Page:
“One thing Chris really focused on was acknowledging Dinkytown as part of our neighborhood, saying they should be included,” said Kramp. “He worked … so that business owners and property owners in Dinkytown could actually be part of MHNA and join the board.”

Lautenschlager’s funding combined with his recruitment of businesses to the association is what kept large portions of MHNA alive during the pandemic, said Barbara Camm, co-founder of Preserve Historic Dinkytown, a local nonprofit that works with development groups to maintain the neighborhood’s cultural legacy. 

Camm worked as an MHNA board member for six years and said Lautenschlager’s commitment to inclusion helped greatly expand the organization.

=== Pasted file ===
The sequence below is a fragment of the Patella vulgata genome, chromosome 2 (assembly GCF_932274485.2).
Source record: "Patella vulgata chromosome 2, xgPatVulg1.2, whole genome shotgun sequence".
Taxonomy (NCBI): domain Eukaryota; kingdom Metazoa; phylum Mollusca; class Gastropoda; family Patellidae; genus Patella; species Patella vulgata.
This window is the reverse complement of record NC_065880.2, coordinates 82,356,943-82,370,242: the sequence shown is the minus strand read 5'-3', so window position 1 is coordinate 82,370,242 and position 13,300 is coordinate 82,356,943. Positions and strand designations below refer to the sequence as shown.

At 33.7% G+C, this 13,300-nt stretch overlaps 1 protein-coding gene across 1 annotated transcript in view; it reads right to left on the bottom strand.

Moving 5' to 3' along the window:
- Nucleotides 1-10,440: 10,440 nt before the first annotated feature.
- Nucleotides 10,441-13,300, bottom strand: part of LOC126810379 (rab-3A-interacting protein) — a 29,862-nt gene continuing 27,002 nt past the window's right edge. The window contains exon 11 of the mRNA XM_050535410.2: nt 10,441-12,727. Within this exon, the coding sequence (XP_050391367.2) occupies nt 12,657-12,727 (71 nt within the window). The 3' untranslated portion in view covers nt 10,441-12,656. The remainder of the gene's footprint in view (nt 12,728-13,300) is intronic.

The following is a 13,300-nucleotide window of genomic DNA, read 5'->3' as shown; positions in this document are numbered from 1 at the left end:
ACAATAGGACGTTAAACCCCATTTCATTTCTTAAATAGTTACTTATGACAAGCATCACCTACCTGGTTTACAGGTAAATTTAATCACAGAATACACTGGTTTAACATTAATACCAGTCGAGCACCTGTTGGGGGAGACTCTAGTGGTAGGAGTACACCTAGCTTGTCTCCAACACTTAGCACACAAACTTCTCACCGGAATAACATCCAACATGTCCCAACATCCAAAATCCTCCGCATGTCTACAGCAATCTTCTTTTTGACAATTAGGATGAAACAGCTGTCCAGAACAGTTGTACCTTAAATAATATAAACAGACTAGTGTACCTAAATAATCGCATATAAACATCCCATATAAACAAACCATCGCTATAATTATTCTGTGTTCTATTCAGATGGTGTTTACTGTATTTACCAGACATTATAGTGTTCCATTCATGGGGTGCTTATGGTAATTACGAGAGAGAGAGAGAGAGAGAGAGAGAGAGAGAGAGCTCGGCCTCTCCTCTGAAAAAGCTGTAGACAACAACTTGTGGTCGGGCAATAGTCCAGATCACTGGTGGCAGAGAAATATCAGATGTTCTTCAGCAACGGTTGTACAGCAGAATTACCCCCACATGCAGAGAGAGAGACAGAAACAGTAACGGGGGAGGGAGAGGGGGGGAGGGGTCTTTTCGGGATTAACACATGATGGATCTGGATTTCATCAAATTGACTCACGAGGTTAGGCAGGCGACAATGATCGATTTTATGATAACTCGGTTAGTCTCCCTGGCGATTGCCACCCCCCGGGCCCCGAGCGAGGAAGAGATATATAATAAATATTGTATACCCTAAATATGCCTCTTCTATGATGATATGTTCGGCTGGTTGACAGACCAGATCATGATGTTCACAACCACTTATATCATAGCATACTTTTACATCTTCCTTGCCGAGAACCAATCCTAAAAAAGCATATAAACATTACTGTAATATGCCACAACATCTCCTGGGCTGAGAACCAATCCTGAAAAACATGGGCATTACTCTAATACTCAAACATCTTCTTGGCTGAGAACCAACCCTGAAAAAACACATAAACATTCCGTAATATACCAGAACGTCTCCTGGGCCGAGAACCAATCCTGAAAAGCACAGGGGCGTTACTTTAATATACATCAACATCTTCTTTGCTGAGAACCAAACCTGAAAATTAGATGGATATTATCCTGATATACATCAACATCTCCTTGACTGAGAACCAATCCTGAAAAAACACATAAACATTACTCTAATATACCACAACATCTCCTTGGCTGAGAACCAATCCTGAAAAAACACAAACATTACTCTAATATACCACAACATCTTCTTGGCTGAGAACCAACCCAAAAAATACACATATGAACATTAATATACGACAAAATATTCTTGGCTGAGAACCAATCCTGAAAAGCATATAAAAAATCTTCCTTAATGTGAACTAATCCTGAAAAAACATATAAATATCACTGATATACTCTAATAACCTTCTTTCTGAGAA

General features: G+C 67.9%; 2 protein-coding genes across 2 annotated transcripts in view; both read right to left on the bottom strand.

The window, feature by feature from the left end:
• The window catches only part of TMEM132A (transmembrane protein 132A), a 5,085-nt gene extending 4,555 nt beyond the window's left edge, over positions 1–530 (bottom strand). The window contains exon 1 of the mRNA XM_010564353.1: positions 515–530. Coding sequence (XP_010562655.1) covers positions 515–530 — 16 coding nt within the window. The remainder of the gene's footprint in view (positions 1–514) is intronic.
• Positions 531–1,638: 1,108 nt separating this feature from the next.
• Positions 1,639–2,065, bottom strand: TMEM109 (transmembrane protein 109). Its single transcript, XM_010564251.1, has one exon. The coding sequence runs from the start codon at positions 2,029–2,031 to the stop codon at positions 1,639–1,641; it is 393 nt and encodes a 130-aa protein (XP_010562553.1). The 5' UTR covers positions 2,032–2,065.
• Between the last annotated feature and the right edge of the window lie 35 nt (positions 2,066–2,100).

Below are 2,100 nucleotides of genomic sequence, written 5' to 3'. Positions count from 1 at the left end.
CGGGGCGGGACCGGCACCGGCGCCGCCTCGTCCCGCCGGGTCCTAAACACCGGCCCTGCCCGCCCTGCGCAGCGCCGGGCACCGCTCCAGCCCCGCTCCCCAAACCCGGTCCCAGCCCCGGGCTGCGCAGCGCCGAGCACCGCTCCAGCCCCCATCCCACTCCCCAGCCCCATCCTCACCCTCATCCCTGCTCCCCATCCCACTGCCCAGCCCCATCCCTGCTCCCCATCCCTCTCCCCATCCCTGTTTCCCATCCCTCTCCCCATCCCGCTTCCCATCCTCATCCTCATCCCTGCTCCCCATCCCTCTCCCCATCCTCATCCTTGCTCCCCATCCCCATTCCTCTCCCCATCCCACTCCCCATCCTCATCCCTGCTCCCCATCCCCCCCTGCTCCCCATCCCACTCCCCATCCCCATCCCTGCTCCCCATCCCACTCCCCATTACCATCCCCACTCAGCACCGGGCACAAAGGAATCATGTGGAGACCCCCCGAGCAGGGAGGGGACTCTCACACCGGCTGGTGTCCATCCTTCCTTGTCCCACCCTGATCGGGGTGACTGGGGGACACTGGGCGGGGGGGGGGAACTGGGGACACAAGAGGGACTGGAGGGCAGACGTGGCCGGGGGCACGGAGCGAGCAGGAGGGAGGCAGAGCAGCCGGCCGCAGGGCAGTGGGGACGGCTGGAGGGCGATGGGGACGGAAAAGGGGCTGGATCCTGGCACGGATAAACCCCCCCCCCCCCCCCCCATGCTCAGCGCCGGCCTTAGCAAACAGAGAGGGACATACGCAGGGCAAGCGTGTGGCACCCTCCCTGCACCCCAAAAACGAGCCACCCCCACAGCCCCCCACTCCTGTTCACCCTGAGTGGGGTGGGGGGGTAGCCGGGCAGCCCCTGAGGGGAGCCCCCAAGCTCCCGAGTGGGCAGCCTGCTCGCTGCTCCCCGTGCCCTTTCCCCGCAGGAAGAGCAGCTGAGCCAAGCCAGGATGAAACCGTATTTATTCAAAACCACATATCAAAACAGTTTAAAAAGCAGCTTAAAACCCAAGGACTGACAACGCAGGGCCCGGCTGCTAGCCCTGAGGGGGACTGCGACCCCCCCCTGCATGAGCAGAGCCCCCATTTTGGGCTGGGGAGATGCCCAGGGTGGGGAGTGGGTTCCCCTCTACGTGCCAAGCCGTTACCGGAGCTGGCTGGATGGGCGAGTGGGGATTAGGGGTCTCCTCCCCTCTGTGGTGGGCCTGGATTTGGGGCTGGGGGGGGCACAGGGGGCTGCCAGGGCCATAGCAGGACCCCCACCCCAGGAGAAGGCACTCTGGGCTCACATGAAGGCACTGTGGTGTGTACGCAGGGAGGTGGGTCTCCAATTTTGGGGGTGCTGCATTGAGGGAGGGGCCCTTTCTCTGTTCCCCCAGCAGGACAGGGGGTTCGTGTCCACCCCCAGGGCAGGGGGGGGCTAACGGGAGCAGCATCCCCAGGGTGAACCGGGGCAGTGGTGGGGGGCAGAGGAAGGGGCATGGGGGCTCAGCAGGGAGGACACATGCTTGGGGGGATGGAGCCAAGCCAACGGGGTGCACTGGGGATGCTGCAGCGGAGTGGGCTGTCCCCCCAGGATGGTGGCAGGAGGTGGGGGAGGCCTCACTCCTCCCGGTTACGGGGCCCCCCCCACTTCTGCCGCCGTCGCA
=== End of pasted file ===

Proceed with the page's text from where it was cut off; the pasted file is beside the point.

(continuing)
“Chris was very creative in trying to work out funding to cover all the neighborhood’s expenses,” Camm said. “When COVID-19 hit, he handled the transition to a virtual organization very well, keeping the board together and including community members as well.”

When he began working as the association’s executive director, MHNA’s board of directors was largely comprised of homeowners, with only one member out of 15 being a renter. Lautenschlager said he worked to change the organization’s bylaws to be more inclusive in order to make the board more representative of the neighborhood as a whole.

Lautenschlager removed rules from the organization’s bylaws that restricted when people could become members and participate in decisions and board elections. Additionally, he changed MHNA’s election dates from June to October to ensure students would be on campus with an opportunity to be involved.